Saturday, November 11, 2006

New black white IQ (g) comparison study

Bias in intelligence testing, particularly black-white IQ differences, has been a contentious area of study in the field of intelligence. A new study by Edwards and Oakland (reference, abstract, select findings, and article link provided below) adds new information to this area of study.

Briefly, using the K-12 (school-age) standardization data from the Woodcock-Johnson--Third Edition (WJ III; conflict of interest disclosure: I'm a co-auther of the WJ III), Edwards and Oakland examined, across blacks and whites, (a) the similarity of the structure of g (general intelligence), (b) mean differences in general intelligence, and (c) the similarity in predictive validity (do the WJ III g-scores predict achievement similarily across both groups). Given my potential conflict of interest, I'm only going to report the abstract and select direct quotes from the article. Readers are encouraged to read and digest the complete article.

The one comment I will make is not specifically WJ III related, but is theory related. Consistent with Carroll's (1993) conclusion that the structure of cognitive abilities is largely the same (invariant) as a function of gender and race, Edwards and Oakland's findings indicate that the structure of g (general intelligence), when operationalized by seven different CHC ability indicators (Gf, Gc, Glr, Gsm, Gv, Ga, Gs), is similar across whites and blacks.

Edwards. O. & Oakland, T. (2006). Factorial Invariance of Woodcock-Johnson III Scores for African Americans and Caucasian. Journal of Psychoeducational Assessment, 24 (4), 358-366. (click here to view)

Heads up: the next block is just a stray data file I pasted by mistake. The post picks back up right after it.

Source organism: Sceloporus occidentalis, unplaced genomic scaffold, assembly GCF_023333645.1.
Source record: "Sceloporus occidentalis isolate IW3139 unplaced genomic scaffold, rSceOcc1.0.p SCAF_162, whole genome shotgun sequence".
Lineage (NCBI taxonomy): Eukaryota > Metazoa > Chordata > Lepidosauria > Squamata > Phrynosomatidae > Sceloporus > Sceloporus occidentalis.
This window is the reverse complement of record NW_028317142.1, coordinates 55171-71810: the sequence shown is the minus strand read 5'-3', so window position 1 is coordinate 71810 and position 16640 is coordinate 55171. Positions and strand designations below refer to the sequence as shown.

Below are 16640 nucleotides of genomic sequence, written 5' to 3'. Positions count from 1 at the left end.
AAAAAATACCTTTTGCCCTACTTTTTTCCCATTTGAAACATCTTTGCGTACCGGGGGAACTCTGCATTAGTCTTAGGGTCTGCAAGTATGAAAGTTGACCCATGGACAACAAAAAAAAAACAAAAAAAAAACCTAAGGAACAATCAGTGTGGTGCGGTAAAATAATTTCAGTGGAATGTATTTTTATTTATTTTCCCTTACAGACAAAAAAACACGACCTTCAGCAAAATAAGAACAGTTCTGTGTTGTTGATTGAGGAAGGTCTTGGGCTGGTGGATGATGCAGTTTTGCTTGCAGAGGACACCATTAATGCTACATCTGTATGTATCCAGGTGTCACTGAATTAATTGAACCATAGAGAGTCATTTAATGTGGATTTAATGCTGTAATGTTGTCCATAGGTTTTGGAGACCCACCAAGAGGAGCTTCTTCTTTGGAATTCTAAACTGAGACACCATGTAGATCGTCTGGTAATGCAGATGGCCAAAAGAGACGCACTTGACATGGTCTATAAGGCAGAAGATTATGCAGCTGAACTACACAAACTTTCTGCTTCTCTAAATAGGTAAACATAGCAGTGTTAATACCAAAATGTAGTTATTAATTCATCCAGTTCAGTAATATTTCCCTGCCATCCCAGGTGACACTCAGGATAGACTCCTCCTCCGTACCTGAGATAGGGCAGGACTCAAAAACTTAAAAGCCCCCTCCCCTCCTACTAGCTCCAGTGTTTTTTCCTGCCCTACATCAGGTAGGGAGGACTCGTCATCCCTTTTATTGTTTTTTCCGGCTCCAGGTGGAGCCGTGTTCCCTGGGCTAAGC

• Bias in testing has been of interest to psychologists and other test users since the origin of testing. New or revised tests often are subject to analyses that help examine the degree of bias in reference to group membership based on gender, language use, and race/ethnicity. The pervasive use of intelligence test data when making critical and, at times, life-changing decisions warrants the need by test developers and test users to examine possible test bias on new and recently revised intelligence tests. This study investigates factorial invariance and criterionrelated validity of the Woodcock-Johnson III for African American and Caucasian American students. Data from this study suggest that although their mean scores differ, Woodcock-Johnson III scores have comparable meaning for both groups.
Select author conclusions from the article
  • Results from factor analysis, SEM, congruence coefficients, correlations coefficients, and Fisher’s Z statistic are uniform in indicating the factor structure of the WJ III is consistent for African Americans and Caucasian Americans.
  • The high congruence coefficient of .99 suggests the g factor structure is essentially identical for African Americans and Caucasian Americans. In addition, all fit indices are > .95, indicative of excellent fit and suggests covariant structural equivalence between the two groups. Although the mean IQs for the groups differ, the WJ III scores from the Cognitive Battery have comparable meaning for African American and Caucasian American students. Additionally, correlations between GIA and three achievement clusters and nine achievement subtests are similarly high and statistically significant for both groups.
  • The collective findings from this and other studies using the WJ III provide some support for Carroll’s (1993) assertion that CHC theory, one that forms the theoretical basis for the WJ III, is essentially invariant across racial/ethnic groups.
  • Thus, when using the WJ III Cognitive with African American and Caucasian American students, practitioners can be somewhat assured that possible score differences reflect differences in the underlying latent constructs rather than variations in the measurement operation itself (Watkins & Canivez, 2001).
Technorati Tags: , , , , , , , , , , , , , , , , , ,

No comments: